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Challenge at Point of Release - Closeouts

I believe this closeout concept has shown the greatest effect on impacting a shot. Not only does it challenge shooters but it also gives purpose to our defenders. Contesting a shot becomes more than just having a hand up. It’s about contesting at the point of release - contesting “Above the Clouds.”

This is a concept taken from two defensive sages of the game: Rick Pitino and Tony Bennett. The defender’s contest should be even to the offensive player’s final release point. In doing so, they can greatly increase the chances of disrupting a shooter. And if we can succeed in disrupting a shooter, even in the slightest, we have greatly increased our chances at altering its outcome.

The shooters go from relying on their thousands of reps of practice to now being forced to rely on their precise accuracy and shooting touch. Making for a much harder shot.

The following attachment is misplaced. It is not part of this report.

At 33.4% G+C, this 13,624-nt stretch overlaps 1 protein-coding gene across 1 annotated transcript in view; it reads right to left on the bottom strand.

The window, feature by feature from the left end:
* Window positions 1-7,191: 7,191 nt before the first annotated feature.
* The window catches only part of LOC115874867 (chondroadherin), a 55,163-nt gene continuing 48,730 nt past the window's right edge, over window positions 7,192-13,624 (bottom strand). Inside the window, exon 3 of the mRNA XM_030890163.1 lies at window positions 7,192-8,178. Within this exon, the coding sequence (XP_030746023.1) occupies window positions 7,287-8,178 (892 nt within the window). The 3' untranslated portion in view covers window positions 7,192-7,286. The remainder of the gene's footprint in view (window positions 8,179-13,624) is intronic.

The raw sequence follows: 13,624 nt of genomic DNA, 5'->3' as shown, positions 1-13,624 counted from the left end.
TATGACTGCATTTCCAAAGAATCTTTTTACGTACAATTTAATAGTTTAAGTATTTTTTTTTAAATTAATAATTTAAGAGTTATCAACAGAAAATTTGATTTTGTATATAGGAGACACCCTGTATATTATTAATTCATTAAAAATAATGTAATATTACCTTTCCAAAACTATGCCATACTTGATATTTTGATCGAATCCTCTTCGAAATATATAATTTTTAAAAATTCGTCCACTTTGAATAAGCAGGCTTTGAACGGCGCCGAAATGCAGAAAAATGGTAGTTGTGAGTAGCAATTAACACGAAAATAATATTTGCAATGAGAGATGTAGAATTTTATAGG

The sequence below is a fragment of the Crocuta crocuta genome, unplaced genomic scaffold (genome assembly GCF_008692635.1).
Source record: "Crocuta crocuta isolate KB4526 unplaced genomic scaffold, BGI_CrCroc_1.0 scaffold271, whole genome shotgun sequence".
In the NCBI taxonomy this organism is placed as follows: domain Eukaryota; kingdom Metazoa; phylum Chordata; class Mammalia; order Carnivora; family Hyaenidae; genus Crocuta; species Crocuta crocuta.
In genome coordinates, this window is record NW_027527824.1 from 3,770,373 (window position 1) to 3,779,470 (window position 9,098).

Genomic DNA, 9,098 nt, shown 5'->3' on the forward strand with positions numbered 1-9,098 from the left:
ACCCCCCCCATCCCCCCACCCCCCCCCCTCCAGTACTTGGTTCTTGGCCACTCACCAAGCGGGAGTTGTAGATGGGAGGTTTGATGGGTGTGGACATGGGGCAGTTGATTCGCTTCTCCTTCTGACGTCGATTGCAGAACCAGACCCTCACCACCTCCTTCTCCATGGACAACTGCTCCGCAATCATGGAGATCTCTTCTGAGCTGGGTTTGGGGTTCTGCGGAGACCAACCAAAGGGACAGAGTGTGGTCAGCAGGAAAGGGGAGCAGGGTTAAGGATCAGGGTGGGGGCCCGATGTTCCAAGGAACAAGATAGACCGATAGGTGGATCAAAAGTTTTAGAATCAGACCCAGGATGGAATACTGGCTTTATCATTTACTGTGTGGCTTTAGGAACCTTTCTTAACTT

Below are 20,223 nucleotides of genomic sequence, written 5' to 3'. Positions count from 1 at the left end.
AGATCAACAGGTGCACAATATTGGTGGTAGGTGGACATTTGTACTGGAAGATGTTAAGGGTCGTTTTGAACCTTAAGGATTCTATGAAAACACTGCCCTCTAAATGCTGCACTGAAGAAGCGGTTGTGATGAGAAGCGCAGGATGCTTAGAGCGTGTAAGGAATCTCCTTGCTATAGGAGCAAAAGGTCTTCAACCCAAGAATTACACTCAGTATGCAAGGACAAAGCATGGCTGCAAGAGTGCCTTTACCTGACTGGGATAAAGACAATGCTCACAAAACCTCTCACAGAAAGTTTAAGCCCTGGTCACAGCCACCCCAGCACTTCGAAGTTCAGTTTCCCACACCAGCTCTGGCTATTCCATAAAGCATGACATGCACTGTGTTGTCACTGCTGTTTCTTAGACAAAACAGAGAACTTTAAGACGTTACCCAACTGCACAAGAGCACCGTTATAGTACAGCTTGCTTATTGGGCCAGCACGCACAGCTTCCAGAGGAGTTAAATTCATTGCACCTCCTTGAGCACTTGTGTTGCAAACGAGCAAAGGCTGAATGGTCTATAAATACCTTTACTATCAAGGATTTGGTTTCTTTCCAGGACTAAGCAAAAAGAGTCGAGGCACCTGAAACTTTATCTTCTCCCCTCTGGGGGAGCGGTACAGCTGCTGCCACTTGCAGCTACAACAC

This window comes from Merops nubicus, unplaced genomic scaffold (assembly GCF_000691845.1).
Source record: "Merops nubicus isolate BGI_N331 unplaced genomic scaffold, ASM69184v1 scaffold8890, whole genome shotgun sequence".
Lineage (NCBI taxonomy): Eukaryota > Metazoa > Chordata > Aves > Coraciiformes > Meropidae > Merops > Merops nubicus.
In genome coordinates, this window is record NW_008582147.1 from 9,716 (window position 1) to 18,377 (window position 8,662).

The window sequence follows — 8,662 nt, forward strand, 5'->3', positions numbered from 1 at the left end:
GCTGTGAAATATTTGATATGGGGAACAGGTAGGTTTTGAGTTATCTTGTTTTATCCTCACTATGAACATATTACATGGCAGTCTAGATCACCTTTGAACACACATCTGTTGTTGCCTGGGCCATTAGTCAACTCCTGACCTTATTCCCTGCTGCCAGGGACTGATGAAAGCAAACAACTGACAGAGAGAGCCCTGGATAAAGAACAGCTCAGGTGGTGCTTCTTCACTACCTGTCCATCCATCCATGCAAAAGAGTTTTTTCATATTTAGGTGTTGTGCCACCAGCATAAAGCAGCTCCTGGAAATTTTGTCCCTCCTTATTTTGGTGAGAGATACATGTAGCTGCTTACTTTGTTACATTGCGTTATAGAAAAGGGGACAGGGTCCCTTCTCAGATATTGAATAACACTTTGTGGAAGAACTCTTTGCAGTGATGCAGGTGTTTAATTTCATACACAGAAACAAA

One hesitation you will have when applying this approach is the need for some players to leave their feet during a contest. Now I agree, we don’t want to block the shot and we certainly don’t want to foul, but if we are faced with a superior shooter or shooting team/league - then we must do our very best to impact their shooting percentage, not just attempts.

The “Second Jumper” concept becomes interlaced with this one. Players needing to wait until the shooters feet leave the ground or two hands come onto the ball during an off-the-dribble attempt. One key here, we don’t want to be lunging forward like Superman! We need vertical-skyscraper contests and we need them at the point of release-above the clouds.

If you would like to learn more about these concepts and training; the Closeout Clinic offers 37 minutes focused on lower body mechanics, upper body mechanics, long vs short closeouts, coaching concepts, keys and principles as well as important drills for building these mechanics and nuance. To find out more: - additionally the Lockdown Book contains an entire concept on the area of Closeouts!

See you next time.

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